I managed to get hold of an Olympus Pen-D at a very reasonable price. I've been checking these out on eBay for a year or two and the prices are usually overinflated for what is a nice but fairly basic camera. The collectors are after them because they form a unique little story in the development of compact cameras in the 50s and 60s. This is the story of half-frame 35mm cameras and the pursuit of these in the Japanese camera industry. Olympus produced a series of these called Olympus Pen cameras over a couple of decades right into the 1980s. I like the Pen-D because it has one of the best lenses in the series, a 6-element F.Zuiko 32mm f/1.9, and, while having an uncoupled meter on board, it doesn't need batteries, especially those mercury ones from the early 60s, as the meter is a selenium type. The meter uses the EV system that I'm used to from my Minolta A5; very handy as you set the aperture and speed rings relatively for the light level and then you can turn then as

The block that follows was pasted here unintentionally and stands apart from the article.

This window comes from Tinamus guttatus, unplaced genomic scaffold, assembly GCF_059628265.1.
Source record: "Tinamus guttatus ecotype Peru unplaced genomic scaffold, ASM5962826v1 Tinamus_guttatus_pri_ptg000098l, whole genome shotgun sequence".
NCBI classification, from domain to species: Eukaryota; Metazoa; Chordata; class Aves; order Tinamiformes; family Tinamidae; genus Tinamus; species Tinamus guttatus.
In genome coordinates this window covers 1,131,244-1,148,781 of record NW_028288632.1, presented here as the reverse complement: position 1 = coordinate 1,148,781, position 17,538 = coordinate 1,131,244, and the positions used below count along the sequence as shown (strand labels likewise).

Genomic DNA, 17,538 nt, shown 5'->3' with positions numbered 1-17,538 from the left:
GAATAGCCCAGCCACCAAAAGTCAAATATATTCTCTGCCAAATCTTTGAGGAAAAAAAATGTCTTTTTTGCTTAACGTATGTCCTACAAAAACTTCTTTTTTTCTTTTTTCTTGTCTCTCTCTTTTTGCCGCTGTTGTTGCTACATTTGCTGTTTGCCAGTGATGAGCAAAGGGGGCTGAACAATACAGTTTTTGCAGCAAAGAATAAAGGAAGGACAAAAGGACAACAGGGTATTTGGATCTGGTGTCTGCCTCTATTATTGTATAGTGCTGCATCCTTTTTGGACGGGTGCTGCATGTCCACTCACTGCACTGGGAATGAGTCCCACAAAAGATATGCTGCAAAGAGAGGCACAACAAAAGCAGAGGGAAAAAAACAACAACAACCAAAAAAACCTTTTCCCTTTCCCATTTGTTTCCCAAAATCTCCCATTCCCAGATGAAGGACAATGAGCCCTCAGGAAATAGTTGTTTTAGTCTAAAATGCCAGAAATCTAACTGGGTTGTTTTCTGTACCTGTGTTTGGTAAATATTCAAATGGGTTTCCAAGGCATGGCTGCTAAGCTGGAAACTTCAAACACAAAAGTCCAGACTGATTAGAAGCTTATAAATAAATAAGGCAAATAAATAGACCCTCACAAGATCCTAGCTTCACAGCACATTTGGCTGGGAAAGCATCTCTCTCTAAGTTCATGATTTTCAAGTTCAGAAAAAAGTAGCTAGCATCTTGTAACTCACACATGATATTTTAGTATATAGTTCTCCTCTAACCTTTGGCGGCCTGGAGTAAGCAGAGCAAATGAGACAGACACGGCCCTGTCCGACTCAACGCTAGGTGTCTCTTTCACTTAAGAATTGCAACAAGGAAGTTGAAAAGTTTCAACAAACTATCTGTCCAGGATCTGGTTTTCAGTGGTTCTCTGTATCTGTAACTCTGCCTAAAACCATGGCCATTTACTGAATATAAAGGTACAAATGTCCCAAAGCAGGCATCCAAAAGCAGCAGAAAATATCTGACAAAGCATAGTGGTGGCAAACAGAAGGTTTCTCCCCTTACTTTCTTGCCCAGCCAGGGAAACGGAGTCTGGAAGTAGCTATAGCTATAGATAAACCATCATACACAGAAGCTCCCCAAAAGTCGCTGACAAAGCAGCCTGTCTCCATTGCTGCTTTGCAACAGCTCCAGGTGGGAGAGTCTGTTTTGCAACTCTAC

Showing posts from February, 2022
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I dusted off my Rollei B35 the other day, realising I hadn't used it in over a year. This is not a good thing for old cameras which need their cogs and springs exercised once in a while to maintain them. I had had a couple of problems with the winding mechanism and so I decided to run a film through and see if there was a real problem with this. It turns out that patience is the solution and just taking a bit of time over making sure the film is secure in this tiny little camera means that all is well. I've posted a gallery of some of the best shots on my Lomography Home . Sure enough the little camera is alive and well and I got some good results on my roll of Fomapan 400, although the small aperture lens really does prefer sunny summer days.